They begin by trying to establish a wealth of difference between the words “corrective” as used in the Russian text and “forced” in the newspapers. Surely this treatment is not voluntary?

Prisoners have much more freedom, we are told. When they are not performing their tasks, they are free to indulge in “political” education. In a country which recognises the need for only one political party, we can well imagine what form that education takes. Incidentally political prisoners are treated exactly the same as criminals.

Apart from these points it seems, in theory at least, that the conditions in Russian prisons are similar to those in the rest of the capitalist world so far as material conditions are concerned. In accordance with modern ideas they may attempt to rehabilitate the recalcitrant worker as an honest and servile wage-slave, but as a recent report by several psychologists pointed out, such systems are doomed to failure, for no matter how ideal the conditions in one of these centres may be, the subject must eventually return to the environment which was the cause of his misdemeanours.

The right of exile is excused by the author of this pamphlet and made to sound as if it doesn’t really matter. The exile is allowed to take his family with him and pays “only” five to fifteen per cent, of his income as cost. They are allowed twelve free days per year. They fail to emphasise the vast climatic and geographic difference between, say, Moscow or Kiev and the frozen wilds of Siberia.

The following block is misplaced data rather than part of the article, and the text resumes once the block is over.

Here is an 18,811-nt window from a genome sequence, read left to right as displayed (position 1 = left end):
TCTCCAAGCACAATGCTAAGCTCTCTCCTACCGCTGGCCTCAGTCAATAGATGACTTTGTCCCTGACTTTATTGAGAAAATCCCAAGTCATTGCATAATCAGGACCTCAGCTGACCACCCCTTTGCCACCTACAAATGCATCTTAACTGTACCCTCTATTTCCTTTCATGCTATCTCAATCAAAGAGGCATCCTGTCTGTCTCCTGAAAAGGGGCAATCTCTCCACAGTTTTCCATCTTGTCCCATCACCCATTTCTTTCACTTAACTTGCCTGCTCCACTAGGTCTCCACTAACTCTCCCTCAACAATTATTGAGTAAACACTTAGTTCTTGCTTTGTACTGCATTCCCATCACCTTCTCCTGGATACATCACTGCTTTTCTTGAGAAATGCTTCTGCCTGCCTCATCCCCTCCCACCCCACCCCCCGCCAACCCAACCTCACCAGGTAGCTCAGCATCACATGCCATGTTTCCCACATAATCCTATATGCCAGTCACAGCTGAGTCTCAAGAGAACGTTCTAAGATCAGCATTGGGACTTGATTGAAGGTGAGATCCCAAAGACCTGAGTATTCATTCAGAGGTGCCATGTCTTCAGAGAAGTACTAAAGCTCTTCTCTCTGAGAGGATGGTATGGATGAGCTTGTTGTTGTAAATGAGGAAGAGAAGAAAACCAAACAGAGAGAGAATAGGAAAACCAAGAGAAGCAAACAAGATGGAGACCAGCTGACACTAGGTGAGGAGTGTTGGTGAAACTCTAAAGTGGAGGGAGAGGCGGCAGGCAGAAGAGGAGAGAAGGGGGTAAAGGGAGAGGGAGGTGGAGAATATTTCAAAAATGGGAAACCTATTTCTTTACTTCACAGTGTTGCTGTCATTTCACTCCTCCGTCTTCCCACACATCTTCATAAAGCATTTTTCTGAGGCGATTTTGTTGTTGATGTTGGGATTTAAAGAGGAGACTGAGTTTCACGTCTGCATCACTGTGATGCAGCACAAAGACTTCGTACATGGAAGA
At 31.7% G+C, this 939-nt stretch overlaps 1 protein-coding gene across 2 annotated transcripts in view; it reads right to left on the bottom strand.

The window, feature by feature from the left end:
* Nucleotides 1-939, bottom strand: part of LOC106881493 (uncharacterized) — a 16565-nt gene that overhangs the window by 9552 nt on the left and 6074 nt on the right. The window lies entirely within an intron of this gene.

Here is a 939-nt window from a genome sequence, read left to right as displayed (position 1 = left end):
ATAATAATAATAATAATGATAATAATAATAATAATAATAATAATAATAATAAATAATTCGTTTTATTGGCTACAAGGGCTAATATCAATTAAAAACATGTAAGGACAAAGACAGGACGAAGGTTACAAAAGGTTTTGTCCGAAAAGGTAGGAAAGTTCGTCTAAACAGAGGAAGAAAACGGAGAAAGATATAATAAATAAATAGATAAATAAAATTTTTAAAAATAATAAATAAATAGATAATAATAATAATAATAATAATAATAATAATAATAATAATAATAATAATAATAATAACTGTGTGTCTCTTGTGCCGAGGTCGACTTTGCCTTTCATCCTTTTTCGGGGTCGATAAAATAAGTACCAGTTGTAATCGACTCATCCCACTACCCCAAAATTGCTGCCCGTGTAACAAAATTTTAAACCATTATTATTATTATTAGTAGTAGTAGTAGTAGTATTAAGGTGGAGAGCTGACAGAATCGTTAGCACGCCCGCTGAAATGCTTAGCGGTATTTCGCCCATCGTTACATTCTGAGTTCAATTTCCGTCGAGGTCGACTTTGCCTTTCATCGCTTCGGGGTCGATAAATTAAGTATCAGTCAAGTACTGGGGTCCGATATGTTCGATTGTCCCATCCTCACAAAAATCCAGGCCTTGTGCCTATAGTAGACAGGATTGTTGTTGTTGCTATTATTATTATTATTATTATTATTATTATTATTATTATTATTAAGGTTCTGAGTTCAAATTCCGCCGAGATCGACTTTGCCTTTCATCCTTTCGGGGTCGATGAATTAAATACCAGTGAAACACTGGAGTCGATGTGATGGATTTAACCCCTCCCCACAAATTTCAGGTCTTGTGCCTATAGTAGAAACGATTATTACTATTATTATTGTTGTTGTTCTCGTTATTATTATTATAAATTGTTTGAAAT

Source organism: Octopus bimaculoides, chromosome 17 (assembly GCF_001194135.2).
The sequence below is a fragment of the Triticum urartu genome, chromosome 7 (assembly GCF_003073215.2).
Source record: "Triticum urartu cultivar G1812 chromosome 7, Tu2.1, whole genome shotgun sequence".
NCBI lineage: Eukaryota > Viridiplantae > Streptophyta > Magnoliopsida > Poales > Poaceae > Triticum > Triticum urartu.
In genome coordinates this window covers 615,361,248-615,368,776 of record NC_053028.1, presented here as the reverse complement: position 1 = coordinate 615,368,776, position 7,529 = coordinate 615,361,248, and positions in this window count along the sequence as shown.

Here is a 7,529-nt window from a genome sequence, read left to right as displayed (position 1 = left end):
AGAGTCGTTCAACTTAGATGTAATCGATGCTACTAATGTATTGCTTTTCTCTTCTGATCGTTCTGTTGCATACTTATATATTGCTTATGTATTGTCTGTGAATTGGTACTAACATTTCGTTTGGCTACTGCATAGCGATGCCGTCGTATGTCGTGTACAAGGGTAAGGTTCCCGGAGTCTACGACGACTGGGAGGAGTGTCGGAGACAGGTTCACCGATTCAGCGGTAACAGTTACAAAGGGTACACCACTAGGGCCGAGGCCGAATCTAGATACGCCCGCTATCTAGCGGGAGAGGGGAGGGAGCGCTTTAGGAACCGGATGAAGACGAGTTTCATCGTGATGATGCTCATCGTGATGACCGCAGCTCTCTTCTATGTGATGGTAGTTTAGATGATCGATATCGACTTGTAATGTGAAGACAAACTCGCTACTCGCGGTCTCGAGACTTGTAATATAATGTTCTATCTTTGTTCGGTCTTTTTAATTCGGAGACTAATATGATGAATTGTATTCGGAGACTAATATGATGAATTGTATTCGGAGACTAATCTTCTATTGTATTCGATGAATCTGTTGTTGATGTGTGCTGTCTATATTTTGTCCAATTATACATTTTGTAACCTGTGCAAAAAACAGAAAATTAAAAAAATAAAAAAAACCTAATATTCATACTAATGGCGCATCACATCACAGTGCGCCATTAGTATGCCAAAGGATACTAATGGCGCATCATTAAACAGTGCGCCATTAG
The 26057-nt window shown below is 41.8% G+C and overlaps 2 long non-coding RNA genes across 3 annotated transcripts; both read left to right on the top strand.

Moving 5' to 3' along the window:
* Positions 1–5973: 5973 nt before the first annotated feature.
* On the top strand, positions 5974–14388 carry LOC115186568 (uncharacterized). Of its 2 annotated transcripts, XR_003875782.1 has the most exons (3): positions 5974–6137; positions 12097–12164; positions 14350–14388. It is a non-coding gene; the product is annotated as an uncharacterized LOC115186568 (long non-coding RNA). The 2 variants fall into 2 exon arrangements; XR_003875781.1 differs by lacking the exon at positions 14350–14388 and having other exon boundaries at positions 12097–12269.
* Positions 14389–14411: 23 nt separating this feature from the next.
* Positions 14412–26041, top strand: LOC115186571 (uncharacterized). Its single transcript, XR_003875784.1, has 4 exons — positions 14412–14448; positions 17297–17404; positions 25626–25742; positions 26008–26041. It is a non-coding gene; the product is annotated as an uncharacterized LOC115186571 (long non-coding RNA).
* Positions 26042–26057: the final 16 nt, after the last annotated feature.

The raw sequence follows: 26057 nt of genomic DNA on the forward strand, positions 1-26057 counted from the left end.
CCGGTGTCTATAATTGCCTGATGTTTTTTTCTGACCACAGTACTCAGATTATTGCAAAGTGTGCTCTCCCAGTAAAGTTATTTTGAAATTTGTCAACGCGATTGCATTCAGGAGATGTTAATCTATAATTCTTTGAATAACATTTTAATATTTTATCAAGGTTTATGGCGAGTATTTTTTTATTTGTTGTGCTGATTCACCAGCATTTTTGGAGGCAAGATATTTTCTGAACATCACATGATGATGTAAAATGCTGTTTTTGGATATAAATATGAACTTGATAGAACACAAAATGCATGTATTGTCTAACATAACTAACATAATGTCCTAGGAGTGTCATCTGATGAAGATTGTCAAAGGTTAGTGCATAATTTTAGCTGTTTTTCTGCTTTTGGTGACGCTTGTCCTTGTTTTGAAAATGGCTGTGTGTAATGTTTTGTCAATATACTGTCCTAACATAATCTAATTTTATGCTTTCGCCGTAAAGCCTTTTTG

It is, by the way, possible to imprison without a trial in Russia, and the writer compares this law with Defence Regulation 18B. Countering the argument that this Regulation is only enforced during a war, he says that Russia has been in peril for the whole thirty years of the Communist Party’s regime. But if the conditions in that country are as rosy as he would have us believe, who on earth would want to sabotage them?

As a conclusion the pamphlet points out that forced labour exists in many parts of the world, and cites the forced porterage in Tanganyika, Papua, Indonesia and Malaya. Attack, they say, is the best form of defence. But we know all this, and expose it wherever it exists, whether in Russia or Timbuctoo. And furthermore we know that wherever slaves exist there must be a class of masters, in other words, Socialism does not exist.

In 1917, the Russian revolution and what followed, transformed a semi-feudal society into an effective capitalist state. The fact that the particular organisation of Russia is worded with a hotch-potch of “left- wing” jargon counts for nothing. In Russia wage-labour exists as the counterpart of capital: there are armies, navies, airforces, police and prisons. All are hall-marks of Capitalism. That being so, the task which faces the Russian worker is similar to that which faces the workers throughout the modern world—the casting off of the yoke of exploitation and the establishment of Socialism.